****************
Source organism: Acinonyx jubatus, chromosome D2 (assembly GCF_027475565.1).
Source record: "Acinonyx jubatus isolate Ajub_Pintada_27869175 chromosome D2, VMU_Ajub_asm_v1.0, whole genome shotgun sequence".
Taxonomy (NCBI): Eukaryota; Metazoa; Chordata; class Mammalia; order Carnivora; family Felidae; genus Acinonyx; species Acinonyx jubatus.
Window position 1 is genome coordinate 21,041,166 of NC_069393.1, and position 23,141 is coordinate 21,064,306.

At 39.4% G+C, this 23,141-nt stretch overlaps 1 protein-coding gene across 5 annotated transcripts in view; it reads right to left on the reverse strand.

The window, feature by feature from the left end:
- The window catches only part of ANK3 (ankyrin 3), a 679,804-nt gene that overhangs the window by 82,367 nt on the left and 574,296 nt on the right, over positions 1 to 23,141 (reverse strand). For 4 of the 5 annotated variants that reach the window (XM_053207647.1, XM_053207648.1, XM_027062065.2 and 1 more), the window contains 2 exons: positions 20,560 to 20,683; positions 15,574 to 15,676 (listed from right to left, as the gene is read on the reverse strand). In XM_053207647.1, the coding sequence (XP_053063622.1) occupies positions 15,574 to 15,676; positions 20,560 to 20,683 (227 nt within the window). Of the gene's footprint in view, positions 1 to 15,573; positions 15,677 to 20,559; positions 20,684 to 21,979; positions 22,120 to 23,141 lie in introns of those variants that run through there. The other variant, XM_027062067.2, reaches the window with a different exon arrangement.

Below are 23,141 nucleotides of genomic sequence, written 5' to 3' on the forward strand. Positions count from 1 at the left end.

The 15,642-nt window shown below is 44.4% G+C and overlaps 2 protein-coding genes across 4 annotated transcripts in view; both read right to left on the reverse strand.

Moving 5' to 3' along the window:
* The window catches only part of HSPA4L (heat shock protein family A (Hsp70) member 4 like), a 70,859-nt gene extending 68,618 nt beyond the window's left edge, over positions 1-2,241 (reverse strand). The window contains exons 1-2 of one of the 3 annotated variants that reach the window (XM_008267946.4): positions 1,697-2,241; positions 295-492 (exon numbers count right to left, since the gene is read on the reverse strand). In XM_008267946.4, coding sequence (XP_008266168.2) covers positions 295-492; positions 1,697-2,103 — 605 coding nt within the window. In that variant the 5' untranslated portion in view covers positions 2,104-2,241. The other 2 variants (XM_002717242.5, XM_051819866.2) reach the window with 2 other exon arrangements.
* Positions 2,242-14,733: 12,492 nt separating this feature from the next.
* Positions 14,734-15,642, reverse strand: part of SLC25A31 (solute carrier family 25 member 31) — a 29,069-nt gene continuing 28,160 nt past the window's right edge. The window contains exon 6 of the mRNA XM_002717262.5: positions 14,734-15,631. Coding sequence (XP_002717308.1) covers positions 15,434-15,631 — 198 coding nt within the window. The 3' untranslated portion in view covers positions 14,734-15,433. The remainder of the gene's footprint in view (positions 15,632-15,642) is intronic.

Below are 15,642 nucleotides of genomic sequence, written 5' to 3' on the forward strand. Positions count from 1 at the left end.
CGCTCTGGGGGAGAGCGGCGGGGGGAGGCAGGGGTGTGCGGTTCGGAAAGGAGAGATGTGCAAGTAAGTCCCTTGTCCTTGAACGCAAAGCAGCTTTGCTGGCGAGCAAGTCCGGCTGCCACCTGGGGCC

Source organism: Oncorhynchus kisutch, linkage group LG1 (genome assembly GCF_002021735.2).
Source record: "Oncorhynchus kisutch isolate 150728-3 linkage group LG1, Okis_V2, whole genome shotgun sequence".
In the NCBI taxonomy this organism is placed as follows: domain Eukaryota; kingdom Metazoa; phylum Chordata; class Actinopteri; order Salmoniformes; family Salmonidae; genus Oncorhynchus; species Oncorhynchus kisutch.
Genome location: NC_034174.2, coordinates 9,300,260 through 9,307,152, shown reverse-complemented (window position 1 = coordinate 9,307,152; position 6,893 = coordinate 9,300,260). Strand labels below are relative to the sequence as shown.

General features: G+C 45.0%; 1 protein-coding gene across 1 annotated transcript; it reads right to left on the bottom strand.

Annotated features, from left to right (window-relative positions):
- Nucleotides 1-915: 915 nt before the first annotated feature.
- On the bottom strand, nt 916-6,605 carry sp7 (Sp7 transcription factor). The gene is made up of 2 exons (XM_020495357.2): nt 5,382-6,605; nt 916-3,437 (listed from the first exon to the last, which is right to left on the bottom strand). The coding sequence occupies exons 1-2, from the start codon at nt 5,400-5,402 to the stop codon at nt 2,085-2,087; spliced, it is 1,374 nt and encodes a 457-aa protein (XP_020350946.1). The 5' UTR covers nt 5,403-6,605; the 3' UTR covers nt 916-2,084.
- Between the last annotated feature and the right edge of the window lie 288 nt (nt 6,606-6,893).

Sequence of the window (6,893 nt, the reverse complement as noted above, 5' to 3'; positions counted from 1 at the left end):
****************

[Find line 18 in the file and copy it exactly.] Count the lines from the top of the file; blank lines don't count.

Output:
In the NCBI taxonomy this organism is placed as follows: domain Eukaryota; kingdom Metazoa; phylum Chordata; class Actinopteri; order Salmoniformes; family Salmonidae; genus Oncorhynchus; species Oncorhynchus kisutch.